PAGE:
Selling food online? It’s a tough and crowded market. Location, delivery times, product presentation and differentiation are huge problems for most online food stores.
However, since eCommerce is taking over every type of product and – let’s face it – people are not going to stop eating – you’re in a lucrative niche and have high chances for a thriving business.
To help you sell more of your food items, we gathered best practices from successful online shops from around the globe selling healthy food, ready-made meals, tea, fresh juice, supplements, pet food and more.
They include examples of site design, product page experience, brand image, pricing and many more marketing tricks.
These best practices will help you compare yourself and the customer experience you provide, as well as inspire you to build a strong and likable eCommerce brand.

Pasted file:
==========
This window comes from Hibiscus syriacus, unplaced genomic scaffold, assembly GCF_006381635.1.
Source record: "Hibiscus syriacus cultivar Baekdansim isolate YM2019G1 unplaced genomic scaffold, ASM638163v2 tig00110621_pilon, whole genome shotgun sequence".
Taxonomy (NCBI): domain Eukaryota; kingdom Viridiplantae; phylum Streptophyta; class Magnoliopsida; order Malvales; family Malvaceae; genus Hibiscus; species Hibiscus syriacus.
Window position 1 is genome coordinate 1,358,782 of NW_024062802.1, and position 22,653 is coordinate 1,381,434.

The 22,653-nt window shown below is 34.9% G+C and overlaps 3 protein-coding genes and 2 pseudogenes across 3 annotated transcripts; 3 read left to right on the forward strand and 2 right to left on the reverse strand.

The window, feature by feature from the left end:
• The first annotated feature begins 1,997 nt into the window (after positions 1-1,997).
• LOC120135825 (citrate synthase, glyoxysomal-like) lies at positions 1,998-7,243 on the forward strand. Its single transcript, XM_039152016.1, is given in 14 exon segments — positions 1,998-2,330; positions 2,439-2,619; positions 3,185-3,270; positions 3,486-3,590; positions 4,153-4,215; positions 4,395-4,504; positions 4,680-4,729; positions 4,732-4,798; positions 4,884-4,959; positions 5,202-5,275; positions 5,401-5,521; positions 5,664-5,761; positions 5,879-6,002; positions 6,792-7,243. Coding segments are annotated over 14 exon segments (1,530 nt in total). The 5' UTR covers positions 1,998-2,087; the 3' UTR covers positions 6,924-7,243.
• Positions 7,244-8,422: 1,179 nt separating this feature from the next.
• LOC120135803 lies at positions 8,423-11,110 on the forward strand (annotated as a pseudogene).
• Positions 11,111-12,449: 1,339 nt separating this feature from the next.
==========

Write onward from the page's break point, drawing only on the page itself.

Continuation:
You know that basically there are two kinds of sellers in commerce: basic sellers who just list products on sites and those who provide value for their customers.
Needless to say, the second can charge more for their products and be more profitable.
Baby Bullet uses content to inform and educate its audience not just about baby feeding, but about parenting in general. There’s a really good connection between the product and the topics without overselling.
Their site turns into an info resource and go-to page instead of just a product listing. That’s how authority and loyalty are born.
The team behind Paleo Choice understand well that people need a lot of information when it comes to diets and food restrictions.
To make anyone – not just ready shoppers – welcome on their site, they the 3 main purposes of the site at the top, easily accessible:
“I want to read about Paleo lifestyle”, “I am looking for Paleo recipes” and “I want to buy paleo foods”.
This simplifies the choice for the first-time visitor and makes them feel welcome and that curiosity is a good thing.
Want to get bigger orders? Bundles are the best way – they look a deal to the customers (so they’re happy) and make them spend more (you’re happy).
To lead them to buy the bundle, make it the most prominent thing on your home page.